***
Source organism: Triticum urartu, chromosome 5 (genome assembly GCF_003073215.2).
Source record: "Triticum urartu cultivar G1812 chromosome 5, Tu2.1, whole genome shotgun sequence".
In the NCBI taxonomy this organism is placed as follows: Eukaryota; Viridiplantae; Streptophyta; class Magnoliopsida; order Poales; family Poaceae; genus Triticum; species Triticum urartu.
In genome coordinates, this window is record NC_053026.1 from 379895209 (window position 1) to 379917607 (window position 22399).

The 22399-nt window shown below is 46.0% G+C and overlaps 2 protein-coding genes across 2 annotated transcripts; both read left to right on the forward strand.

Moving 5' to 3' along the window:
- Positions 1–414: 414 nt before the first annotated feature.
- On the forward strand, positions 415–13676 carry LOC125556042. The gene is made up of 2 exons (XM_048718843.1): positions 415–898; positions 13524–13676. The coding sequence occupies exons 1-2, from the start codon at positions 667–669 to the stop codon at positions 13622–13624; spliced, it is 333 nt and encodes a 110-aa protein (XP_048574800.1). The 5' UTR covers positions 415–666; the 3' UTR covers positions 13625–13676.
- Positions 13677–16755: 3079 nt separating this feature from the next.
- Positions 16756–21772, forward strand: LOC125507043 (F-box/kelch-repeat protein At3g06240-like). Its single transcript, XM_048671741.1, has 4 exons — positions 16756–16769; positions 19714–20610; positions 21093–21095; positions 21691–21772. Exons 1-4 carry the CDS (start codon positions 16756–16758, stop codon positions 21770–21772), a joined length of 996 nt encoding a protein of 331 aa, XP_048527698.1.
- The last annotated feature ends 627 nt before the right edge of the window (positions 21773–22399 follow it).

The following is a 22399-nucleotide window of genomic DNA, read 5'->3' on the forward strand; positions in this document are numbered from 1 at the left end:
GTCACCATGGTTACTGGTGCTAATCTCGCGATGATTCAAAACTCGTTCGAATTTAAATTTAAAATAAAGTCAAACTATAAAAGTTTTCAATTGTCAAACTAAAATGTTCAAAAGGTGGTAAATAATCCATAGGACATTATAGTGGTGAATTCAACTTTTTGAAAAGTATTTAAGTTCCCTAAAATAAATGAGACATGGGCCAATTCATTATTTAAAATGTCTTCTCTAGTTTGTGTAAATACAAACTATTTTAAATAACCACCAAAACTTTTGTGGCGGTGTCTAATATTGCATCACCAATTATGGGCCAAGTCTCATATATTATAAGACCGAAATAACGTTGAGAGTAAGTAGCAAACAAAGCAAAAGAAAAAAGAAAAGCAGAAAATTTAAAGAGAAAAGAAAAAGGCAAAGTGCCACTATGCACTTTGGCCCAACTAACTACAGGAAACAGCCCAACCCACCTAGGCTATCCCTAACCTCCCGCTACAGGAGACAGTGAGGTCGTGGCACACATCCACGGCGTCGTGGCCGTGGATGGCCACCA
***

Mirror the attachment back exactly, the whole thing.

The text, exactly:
Source organism: Triticum urartu, chromosome 5 (genome assembly GCF_003073215.2).
Source record: "Triticum urartu cultivar G1812 chromosome 5, Tu2.1, whole genome shotgun sequence".
In the NCBI taxonomy this organism is placed as follows: Eukaryota; Viridiplantae; Streptophyta; class Magnoliopsida; order Poales; family Poaceae; genus Triticum; species Triticum urartu.
In genome coordinates, this window is record NC_053026.1 from 379895209 (window position 1) to 379917607 (window position 22399).

The 22399-nt window shown below is 46.0% G+C and overlaps 2 protein-coding genes across 2 annotated transcripts; both read left to right on the forward strand.

Moving 5' to 3' along the window:
- Positions 1–414: 414 nt before the first annotated feature.
- On the forward strand, positions 415–13676 carry LOC125556042. The gene is made up of 2 exons (XM_048718843.1): positions 415–898; positions 13524–13676. The coding sequence occupies exons 1-2, from the start codon at positions 667–669 to the stop codon at positions 13622–13624; spliced, it is 333 nt and encodes a 110-aa protein (XP_048574800.1). The 5' UTR covers positions 415–666; the 3' UTR covers positions 13625–13676.
- Positions 13677–16755: 3079 nt separating this feature from the next.
- Positions 16756–21772, forward strand: LOC125507043 (F-box/kelch-repeat protein At3g06240-like). Its single transcript, XM_048671741.1, has 4 exons — positions 16756–16769; positions 19714–20610; positions 21093–21095; positions 21691–21772. Exons 1-4 carry the CDS (start codon positions 16756–16758, stop codon positions 21770–21772), a joined length of 996 nt encoding a protein of 331 aa, XP_048527698.1.
- The last annotated feature ends 627 nt before the right edge of the window (positions 21773–22399 follow it).

The following is a 22399-nucleotide window of genomic DNA, read 5'->3' on the forward strand; positions in this document are numbered from 1 at the left end:
GTCACCATGGTTACTGGTGCTAATCTCGCGATGATTCAAAACTCGTTCGAATTTAAATTTAAAATAAAGTCAAACTATAAAAGTTTTCAATTGTCAAACTAAAATGTTCAAAAGGTGGTAAATAATCCATAGGACATTATAGTGGTGAATTCAACTTTTTGAAAAGTATTTAAGTTCCCTAAAATAAATGAGACATGGGCCAATTCATTATTTAAAATGTCTTCTCTAGTTTGTGTAAATACAAACTATTTTAAATAACCACCAAAACTTTTGTGGCGGTGTCTAATATTGCATCACCAATTATGGGCCAAGTCTCATATATTATAAGACCGAAATAACGTTGAGAGTAAGTAGCAAACAAAGCAAAAGAAAAAAGAAAAGCAGAAAATTTAAAGAGAAAAGAAAAAGGCAAAGTGCCACTATGCACTTTGGCCCAACTAACTACAGGAAACAGCCCAACCCACCTAGGCTATCCCTAACCTCCCGCTACAGGAGACAGTGAGGTCGTGGCACACATCCACGGCGTCGTGGCCGTGGATGGCCACCA